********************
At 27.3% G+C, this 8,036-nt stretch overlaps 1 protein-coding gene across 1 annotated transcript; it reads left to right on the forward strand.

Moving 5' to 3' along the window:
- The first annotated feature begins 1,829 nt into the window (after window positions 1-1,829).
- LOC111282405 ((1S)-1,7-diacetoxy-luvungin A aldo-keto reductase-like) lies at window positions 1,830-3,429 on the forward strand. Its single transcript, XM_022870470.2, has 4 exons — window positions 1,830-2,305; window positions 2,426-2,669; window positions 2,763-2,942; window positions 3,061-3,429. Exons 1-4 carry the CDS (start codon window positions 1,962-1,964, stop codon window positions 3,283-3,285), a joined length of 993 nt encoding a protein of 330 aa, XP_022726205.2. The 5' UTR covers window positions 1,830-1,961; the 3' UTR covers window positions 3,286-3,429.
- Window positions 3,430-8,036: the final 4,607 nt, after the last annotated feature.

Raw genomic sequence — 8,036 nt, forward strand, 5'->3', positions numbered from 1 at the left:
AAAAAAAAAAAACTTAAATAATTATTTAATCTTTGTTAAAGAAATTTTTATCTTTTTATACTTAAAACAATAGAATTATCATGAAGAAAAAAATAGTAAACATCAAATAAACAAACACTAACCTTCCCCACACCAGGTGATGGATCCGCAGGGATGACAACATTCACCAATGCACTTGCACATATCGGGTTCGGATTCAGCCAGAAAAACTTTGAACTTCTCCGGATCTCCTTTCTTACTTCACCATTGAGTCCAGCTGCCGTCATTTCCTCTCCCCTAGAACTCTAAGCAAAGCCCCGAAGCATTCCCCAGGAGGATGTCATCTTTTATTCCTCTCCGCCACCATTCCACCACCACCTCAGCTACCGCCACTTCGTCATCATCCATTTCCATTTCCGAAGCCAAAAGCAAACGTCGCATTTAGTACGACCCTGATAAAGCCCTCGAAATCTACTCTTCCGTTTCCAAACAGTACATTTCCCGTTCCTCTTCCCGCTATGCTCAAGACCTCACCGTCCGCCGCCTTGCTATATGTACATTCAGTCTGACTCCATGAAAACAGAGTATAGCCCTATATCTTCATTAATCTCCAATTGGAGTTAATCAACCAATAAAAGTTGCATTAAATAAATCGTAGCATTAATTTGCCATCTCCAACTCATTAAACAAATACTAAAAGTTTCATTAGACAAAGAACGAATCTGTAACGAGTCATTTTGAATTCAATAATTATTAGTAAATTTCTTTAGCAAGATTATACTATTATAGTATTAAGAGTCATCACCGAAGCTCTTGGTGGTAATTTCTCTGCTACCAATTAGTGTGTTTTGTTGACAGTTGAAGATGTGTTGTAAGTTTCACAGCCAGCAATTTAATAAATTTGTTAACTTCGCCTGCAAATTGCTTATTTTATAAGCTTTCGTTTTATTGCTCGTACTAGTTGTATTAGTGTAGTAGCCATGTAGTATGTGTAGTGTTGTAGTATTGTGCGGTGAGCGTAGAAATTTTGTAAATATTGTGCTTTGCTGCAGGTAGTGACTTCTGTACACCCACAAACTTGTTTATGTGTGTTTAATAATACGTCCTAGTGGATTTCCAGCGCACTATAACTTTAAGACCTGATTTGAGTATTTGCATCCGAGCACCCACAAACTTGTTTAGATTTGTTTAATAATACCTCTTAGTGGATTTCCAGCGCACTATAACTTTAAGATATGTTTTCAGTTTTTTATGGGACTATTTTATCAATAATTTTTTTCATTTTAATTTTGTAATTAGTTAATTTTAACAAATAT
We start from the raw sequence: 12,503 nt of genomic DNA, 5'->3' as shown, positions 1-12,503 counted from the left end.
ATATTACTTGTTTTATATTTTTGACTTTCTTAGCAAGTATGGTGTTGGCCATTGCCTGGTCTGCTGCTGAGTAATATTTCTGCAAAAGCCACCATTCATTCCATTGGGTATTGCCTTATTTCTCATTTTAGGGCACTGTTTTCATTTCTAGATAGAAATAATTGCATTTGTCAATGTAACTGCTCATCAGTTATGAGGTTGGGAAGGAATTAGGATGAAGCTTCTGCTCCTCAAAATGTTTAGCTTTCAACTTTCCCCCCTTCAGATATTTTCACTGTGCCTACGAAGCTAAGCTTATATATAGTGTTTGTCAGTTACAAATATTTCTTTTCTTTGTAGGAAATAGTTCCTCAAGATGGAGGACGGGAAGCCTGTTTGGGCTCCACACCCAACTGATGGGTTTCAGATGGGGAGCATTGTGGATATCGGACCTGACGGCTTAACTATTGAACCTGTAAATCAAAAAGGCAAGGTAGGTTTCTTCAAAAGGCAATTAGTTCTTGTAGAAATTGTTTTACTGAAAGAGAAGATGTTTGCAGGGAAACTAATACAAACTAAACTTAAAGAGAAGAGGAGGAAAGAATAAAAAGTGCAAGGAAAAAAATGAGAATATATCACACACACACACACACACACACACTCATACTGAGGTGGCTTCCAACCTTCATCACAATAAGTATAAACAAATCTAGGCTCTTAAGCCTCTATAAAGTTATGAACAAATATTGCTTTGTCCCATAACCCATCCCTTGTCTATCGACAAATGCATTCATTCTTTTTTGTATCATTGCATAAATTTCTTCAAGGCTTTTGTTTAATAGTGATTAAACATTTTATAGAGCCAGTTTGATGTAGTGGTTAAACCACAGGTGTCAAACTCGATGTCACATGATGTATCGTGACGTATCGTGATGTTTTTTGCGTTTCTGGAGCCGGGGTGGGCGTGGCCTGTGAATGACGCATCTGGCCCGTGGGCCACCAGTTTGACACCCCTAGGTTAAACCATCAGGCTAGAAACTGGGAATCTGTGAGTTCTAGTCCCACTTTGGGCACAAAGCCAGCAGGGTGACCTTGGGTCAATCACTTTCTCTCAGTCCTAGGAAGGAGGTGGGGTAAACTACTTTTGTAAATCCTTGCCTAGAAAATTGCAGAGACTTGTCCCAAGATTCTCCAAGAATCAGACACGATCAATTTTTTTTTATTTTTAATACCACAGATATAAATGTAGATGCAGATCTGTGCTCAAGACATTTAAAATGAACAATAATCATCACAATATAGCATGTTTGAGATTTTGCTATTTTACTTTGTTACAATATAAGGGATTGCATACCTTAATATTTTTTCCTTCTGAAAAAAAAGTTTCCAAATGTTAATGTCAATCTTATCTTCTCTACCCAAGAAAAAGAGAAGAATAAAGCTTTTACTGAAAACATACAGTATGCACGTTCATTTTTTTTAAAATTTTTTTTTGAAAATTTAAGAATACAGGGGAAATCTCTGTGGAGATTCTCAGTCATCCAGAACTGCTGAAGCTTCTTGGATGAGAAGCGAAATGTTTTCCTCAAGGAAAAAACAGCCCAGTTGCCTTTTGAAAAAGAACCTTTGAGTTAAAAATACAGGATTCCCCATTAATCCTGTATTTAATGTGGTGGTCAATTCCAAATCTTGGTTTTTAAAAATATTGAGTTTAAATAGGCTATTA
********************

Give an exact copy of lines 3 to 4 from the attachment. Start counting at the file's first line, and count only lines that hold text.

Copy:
- The first annotated feature begins 1,829 nt into the window (after window positions 1-1,829).
- LOC111282405 ((1S)-1,7-diacetoxy-luvungin A aldo-keto reductase-like) lies at window positions 1,830-3,429 on the forward strand. Its single transcript, XM_022870470.2, has 4 exons — window positions 1,830-2,305; window positions 2,426-2,669; window positions 2,763-2,942; window positions 3,061-3,429. Exons 1-4 carry the CDS (start codon window positions 1,962-1,964, stop codon window positions 3,283-3,285), a joined length of 993 nt encoding a protein of 330 aa, XP_022726205.2. The 5' UTR covers window positions 1,830-1,961; the 3' UTR covers window positions 3,286-3,429.